Updated: Aug 4
In the past few years, has your car broken down or needed new tires? Maybe you had medical bills that amounted to a substantial sum? Has that cute new puppy gotten sick and gone to the vet? Did you need repairs for a broken appliance? Or have you ever been woken up at 3:00 am by a torrential rainstorm that ends up violently tearing some siding off your house? Oh, wait–maybe that last example just happened to me…
If you are like the majority of Americans, you would not have enough money built up in checking/savings accounts to cover those unexpected costs. According to Bankrate’s recent survey, 63% of Americans said they could not afford an emergency expense of $1,000 from their checking or savings account. $1,000 worth of emergency funds may be enough for one unexpected cost but when discussing losing a job, it is not enough.
Many clients have questions about an adequate amount of emergency funds. Many have a preconceived notion that this is a fixed amount like $10,000, $20,000, $30,000, etc…
However, a more appropriate way to calculate emergency funds is based on monthly non-discretionary expenses. Before we look at how many months of non discretionary expenses we need, let’s dive into the difference between discretionary and non-discretionary. Discretionary expenses are non-essential items for living or can be considered “luxury”. Some examples are entertainment, travel, hobbies, dinning out, etc. Non-discretionary items are then the exact opposite or items that are essential to living, like food, shelter (rent/mortgage), utilities, debt payments, gas, or other bills.
Non-discretionary expenses are used in calculating an appropriate level of emergency funds because they cover the essentials. If a job is lost, a few hundred dollars do not need to be spent on entertainment monthly like it does on food or shelter.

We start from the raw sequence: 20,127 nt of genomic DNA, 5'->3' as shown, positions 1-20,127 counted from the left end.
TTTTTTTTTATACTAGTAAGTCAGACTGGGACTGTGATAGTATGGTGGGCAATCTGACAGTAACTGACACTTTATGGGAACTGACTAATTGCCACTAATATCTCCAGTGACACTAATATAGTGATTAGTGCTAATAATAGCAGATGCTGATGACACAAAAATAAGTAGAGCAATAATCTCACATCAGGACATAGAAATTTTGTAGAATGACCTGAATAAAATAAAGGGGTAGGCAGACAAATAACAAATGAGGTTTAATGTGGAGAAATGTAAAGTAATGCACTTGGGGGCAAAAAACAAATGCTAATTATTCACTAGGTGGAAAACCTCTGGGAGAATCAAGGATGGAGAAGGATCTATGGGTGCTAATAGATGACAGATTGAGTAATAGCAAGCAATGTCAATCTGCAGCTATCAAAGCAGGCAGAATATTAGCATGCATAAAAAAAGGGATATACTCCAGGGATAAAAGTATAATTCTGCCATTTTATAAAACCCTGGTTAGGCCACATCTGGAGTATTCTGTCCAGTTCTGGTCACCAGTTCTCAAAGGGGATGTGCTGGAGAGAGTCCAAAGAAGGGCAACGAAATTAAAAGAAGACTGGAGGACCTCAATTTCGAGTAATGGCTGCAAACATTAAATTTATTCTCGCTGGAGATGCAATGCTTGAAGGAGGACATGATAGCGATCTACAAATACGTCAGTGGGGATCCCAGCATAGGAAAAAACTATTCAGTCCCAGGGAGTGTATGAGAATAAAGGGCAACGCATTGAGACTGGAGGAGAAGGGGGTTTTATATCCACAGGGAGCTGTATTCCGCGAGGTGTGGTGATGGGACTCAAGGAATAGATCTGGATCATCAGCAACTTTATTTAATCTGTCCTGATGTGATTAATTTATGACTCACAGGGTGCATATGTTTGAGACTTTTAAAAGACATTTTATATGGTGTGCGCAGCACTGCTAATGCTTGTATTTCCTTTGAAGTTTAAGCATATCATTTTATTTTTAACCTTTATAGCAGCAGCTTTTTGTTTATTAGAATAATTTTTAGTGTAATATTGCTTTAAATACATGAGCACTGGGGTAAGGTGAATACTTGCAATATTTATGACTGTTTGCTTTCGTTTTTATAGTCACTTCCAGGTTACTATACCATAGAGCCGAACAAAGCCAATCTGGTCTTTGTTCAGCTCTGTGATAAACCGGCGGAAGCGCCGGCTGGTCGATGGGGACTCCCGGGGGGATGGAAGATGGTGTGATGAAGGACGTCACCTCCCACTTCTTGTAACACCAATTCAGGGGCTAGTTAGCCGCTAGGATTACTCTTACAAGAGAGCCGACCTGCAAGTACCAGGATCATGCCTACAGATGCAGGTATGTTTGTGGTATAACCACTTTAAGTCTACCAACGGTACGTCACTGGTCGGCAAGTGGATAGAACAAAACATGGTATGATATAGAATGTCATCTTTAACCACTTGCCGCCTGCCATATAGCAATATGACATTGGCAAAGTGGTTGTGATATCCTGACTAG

For an example, Johnny and Suzanne total up their monthly non-discretionary expenses (necessary expenditures) and they equal $3,000. Their three month emergency funds would be $9,000 (3 months times $3,000) and 6 months would be $18,000 (6 months times $3,000).
Like many other items in financial planning, there is not a one size fits all answer for the number of months of non-discretionary expenses needed, but the general rule of thumb is 3 – 6 months. The factors that help to determine if you need to save for 3 months, 6 months, or somewhere in the middle include:
One vs. two income household
Likelihood of obtaining a new job
If you are unsure or do not have 3 – 6 months saved in emergency funds, don’t panic! Below are steps to get on track:
Calculate your monthly non-discretionary expenses.
Determine how many months (3, 4, 5, 6 or more) you feel comfortable with having in a savings account for emergency funds.
If currently there is a shortage in your savings account compared to your goal, set up a plan to reach your goal.
Some ideas on helping to achieve your emergency funds goal could include:
Cut back on expenses and divert money into savings.
Put a percentage of your paycheck into your savings before you spend it.
If paid 26 times a year, during the months there are three paychecks, put the third paycheck directly into savings.
Put your tax refund into your savings.
The vast majority of Americans do not have adequate emergency funds. Like every financial concept, emergency fund amounts can vary from person to person and will fluctuate over the years. Emergency funds can reduce the risk of or completely eliminate financial disasters that can take a decade or longer to recover from. Feel free to reach out for more information or with questions.
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